Canada's foreign minister said Tuesday his Iranian counterpart assured him that an open trial will be held for the suspect in the murder of photojournalist Zahra Kazemi (search).

Bill Graham met with Iranian Foreign Minister Kamal Kharazzi at the United Nations (search), where both were attending the opening of the General Assembly.

Kazemi, 54, a Canadian of Iranian origin, died while in custody in Tehran (search). An Iranian Judge issued an indictment Monday that charged an unnamed Intelligence Ministry interrogator with "semi-premeditated murder."

Graham said Kharazzi told him that Canadian officials and Kazemi's family could take part in the trial.

"I am assured there will be a trial, an open trial, and we will be able to participate," he said, adding that no date for the trial has been set.

Kazemi was detained in June after taking photos outside a Tehran prison during student-led protests. After 77 hours of interrogation, she was rushed to a hospital's intensive care unit, where she died 14 days later.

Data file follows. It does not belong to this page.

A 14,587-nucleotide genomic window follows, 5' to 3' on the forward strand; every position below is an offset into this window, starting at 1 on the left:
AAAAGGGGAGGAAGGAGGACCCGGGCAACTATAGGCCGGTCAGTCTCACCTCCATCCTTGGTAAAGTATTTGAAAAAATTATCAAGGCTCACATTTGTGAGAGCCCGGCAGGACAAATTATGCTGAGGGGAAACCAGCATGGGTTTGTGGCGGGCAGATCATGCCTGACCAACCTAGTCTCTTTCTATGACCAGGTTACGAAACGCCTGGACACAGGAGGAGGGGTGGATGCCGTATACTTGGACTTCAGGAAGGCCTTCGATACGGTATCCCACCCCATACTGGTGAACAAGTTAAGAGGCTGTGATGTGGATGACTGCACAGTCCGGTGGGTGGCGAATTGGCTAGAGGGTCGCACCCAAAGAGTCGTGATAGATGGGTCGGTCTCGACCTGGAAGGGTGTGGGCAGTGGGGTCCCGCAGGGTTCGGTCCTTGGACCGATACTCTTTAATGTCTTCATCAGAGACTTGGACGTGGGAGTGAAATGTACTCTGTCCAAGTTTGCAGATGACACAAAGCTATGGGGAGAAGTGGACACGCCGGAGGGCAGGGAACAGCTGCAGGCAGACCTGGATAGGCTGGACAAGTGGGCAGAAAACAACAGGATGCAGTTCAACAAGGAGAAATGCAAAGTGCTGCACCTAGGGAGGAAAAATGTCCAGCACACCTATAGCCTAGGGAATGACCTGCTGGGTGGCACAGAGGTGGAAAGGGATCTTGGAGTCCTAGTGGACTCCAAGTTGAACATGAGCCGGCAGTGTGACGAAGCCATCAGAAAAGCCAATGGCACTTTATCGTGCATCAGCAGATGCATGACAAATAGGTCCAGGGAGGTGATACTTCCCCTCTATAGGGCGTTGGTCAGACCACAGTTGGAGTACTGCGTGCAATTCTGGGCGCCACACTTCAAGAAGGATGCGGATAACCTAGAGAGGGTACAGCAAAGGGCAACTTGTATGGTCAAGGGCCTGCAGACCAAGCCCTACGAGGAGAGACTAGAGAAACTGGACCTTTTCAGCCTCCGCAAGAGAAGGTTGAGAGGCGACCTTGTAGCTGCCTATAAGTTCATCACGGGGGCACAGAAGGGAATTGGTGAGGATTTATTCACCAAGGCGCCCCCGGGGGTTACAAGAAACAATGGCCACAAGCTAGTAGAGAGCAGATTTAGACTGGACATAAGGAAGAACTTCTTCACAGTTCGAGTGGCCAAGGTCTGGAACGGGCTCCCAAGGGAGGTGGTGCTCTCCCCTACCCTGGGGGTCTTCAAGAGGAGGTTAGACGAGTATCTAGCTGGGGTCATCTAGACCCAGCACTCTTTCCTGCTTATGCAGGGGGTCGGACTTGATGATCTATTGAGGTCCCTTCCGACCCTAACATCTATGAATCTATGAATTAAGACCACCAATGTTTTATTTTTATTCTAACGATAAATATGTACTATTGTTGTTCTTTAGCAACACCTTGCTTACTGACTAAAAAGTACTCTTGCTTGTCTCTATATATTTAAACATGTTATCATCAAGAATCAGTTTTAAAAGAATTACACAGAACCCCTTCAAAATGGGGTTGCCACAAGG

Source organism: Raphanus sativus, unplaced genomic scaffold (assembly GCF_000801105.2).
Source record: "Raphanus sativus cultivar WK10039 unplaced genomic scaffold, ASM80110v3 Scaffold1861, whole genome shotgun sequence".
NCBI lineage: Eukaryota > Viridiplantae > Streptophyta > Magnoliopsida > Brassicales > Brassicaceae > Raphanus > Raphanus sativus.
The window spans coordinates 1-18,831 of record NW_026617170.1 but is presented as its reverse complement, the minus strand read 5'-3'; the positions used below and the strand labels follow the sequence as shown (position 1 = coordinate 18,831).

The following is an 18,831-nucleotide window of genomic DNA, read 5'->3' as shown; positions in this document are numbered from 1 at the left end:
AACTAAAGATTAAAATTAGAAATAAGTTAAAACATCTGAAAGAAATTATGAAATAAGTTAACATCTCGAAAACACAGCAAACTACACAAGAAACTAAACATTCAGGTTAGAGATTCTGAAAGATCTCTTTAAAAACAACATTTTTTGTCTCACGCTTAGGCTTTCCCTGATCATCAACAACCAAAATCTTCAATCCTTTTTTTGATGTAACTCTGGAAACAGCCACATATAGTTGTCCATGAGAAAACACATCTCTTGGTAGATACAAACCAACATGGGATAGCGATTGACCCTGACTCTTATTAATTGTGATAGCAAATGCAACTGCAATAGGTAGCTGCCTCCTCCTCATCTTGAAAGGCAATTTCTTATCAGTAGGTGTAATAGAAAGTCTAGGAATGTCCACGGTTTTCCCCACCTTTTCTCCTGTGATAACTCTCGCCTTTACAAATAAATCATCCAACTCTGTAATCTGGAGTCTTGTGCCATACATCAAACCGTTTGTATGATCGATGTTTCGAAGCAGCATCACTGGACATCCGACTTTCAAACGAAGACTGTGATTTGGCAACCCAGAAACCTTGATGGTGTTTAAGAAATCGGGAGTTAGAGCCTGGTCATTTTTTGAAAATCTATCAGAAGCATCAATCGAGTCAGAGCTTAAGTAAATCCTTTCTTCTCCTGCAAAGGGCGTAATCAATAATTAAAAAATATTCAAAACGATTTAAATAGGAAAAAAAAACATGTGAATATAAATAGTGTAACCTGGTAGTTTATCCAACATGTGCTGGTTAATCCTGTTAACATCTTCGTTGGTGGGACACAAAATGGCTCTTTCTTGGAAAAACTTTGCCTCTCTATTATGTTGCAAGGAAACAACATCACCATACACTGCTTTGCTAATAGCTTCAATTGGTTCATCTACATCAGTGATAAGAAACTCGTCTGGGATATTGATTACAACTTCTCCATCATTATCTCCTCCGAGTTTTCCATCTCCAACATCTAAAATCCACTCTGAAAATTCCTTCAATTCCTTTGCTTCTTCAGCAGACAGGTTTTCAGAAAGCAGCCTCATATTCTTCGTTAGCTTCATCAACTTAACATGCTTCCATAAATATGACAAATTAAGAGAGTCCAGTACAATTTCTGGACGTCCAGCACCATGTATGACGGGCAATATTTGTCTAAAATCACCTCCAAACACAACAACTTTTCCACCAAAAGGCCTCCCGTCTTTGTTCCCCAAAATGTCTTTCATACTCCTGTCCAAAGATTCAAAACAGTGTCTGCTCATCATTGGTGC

Her case has become part of the power struggle in Iran between hard-liners and reformists.

Hard-line Tehran prosecutor, Saeed Mortazavi, initially said Kazemi died of a stroke. But a presidential-appointed committee discredited this version and concluded she died of head injuries sustained while in custody.

Intelligence Ministry officials have denied their officials were responsible, claiming a judicial official assaulted Kazemi.

Canada threatened sanctions and withdrew its ambassador after the photojournalist's body was buried in Iran against the wishes of Canadian authorities and her son, who lives in Montreal.

In a separate case, Graham said Tuesday that Saudi Arabia has rejected Canada's request for an investigation of allegations that a Canadian man was tortured while in Saudi custody for more than two years.

William Sampson says he was beaten, deprived of sleep and suspended upside down to force him to make a false confession for a car bombing in Riyadh that killed one person. Sampson was sentenced to death in the case, then set free last month along with five Britons and a Belgian also implicated.

A diplomatic note from the Saudi government, received Monday by Canada, rejected the request for an investigation but said Sampson could lodge a complaint, Graham said.

The note said Sampson was pardoned, despite his guilt, to maintain good relations with Canada. Sampson denies any role in the bombing.